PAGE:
JayBZero, you voted for the orange faced idiot who was a game show host, right? Hey, sucker, Putin tooled your ass. You've eaten so much of Sean S for Brains Insannity's bulls--t you're parroting the Faux News party line. Just one example of your ignorance, clueless fool: unemployment was already low when Putin put his puppet in the White House. The stock market had been roaring upward under Obama for years. Your Fake News bogeyman Obama who haunts your Deep State of mindlessness left office far more popular than serial lying Orange Asshole entered it.
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Obama's unrelenting assault on on the Constitution and rule of law? Really? Here's how I punk Faux News and Putin dupes, idiot boy: I make them come up with facts. Here goes Sean Insannity parrot:
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State four examples of Obama's purported assaults on the Constitution and cite in proper legal citation form the corresponding federal court cases declaring the "assault(s)" to be unconstitutional. I'll wait, punk.
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Dumpista, Putin is going to tool your uninformed gullible ass again in 2020. You're that stupid. You'll get duped again.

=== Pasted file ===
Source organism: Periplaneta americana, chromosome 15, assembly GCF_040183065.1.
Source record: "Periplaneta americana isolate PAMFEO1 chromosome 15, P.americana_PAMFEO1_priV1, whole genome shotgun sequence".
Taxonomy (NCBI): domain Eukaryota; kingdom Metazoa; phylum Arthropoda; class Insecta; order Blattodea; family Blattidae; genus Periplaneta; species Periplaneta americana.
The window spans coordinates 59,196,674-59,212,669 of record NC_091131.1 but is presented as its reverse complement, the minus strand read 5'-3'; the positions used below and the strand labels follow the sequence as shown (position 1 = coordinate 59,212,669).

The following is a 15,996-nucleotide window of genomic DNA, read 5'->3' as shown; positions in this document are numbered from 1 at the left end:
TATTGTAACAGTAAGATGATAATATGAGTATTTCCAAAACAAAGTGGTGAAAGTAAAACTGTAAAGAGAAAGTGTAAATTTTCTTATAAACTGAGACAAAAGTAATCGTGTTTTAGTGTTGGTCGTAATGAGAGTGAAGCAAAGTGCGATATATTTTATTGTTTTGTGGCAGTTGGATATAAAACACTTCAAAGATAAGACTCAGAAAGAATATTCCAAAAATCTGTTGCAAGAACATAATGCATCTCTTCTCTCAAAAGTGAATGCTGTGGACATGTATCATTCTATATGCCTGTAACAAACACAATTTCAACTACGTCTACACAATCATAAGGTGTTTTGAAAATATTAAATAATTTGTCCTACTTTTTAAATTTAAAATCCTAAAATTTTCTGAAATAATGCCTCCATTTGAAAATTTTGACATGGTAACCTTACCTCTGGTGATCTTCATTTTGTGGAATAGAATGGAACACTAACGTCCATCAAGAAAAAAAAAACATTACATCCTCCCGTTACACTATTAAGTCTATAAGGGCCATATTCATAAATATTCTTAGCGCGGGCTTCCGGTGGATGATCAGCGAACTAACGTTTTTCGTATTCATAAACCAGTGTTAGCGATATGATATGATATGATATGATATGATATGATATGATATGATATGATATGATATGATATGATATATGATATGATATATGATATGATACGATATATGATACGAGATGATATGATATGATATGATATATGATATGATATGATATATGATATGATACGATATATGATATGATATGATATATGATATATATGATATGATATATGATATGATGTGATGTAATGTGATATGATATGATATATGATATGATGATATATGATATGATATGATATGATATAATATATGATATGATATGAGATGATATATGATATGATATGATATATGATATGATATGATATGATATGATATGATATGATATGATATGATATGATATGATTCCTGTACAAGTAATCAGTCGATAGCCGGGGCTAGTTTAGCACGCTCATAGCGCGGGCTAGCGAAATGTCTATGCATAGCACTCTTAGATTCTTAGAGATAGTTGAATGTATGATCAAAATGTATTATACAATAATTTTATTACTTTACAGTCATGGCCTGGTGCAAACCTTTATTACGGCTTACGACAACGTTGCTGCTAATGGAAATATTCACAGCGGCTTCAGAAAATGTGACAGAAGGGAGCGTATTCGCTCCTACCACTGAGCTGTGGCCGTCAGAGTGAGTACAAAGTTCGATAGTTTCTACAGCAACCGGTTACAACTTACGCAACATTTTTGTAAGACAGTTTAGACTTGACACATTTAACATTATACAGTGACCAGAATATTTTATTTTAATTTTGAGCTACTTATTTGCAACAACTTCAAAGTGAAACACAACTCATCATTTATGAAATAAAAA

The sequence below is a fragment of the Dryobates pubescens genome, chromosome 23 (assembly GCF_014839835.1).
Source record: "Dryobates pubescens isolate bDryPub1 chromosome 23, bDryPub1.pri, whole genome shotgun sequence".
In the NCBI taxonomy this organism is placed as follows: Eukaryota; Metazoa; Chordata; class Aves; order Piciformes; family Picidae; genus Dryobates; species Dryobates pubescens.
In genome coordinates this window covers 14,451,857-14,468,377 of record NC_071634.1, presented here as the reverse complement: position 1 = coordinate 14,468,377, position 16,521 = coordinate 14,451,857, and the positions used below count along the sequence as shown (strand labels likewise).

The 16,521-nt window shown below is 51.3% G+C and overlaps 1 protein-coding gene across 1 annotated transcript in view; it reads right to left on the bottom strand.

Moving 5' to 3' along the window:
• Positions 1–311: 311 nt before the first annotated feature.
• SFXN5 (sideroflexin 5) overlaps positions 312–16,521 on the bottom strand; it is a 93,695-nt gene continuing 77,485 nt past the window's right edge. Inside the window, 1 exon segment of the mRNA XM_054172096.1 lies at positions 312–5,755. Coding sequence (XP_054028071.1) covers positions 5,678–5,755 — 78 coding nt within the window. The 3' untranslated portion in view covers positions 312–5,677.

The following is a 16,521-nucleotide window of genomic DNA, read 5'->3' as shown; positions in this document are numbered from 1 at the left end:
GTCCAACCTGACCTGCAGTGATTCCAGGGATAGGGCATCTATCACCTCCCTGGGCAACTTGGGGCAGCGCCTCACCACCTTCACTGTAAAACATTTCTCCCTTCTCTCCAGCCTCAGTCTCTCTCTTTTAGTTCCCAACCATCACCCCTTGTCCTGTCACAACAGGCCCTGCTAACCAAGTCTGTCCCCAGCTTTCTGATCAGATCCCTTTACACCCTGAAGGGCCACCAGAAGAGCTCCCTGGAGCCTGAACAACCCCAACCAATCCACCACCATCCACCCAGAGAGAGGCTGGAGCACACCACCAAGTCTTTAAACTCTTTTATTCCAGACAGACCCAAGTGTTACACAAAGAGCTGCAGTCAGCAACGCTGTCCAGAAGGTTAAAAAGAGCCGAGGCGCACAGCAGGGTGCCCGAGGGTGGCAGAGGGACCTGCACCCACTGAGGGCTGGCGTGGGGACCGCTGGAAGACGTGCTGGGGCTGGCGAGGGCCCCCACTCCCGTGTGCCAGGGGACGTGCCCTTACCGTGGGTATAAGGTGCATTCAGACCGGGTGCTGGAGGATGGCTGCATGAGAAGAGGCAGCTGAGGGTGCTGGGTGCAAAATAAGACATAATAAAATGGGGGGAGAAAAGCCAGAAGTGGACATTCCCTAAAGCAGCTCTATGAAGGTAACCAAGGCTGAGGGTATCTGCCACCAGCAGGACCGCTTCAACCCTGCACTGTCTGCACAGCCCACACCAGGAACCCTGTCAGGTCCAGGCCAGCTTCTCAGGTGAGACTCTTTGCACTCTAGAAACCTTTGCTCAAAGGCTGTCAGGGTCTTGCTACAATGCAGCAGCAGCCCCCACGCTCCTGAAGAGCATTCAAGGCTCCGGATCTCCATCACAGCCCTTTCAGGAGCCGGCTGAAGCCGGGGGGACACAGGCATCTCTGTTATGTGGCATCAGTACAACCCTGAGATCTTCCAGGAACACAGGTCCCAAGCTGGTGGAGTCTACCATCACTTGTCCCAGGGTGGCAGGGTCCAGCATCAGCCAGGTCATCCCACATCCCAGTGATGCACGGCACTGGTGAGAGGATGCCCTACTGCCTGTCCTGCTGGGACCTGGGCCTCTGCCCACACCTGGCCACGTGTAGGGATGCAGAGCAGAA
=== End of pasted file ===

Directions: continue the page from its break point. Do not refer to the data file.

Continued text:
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Trumputin 2020 -- the Kremlin's choice.

guest-omnnmei in reply to JayB3

Here's what's on display: me exposing you as one of the dupes a Russian dictator suckered.
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Here's also what is on display: little JayBZero PUNKING OUT. The dupe Putin tooled couldn't list 4 federal cases when challenged to back up the Faux News bulls--t he parroted like a good little indoctrinated non-thinking Faux News fool.
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I punked you, boy. It was easy. Always is with a fool a Russian dictator and Faux News suckered.

guest-omnnmei in reply to JayB3

So Sean Insannity's and Putin's snowflake STILL can't back up his bullshit by listing 4 federal cases.
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You're confirming your ignorance with each post, snowflake.
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Post again Putin tool. I'm not done kicking your Faux News indoctrinated ass, little snowflake.

JayB3 in reply to guest-omnnmei

Awesome Pavlovian response, dude. This is way above your pay grade but it reminded me of the German word fremdschämen.

fremdschämen : the feeling that causes you to be embarrassed on someone's behalf as they say something enormously stupid.

guest-omnnmei in reply to JayB3

GOOD BOY! Right on cue, snowflake.
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And you STILL don't have 4 federal cases, you dumbshit. You're doubling down on your ignorance. You still can't back up the anti-Obama bullshit Sean Insannity stuffed down your throat.
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Try again, snowflake and Putin tool: four federal cases. List them in proper citation form. This is your chance to stop being an uninformed punk.
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List them. Come on, snowflake. Post again.

guest-omnnmei in reply to JayB3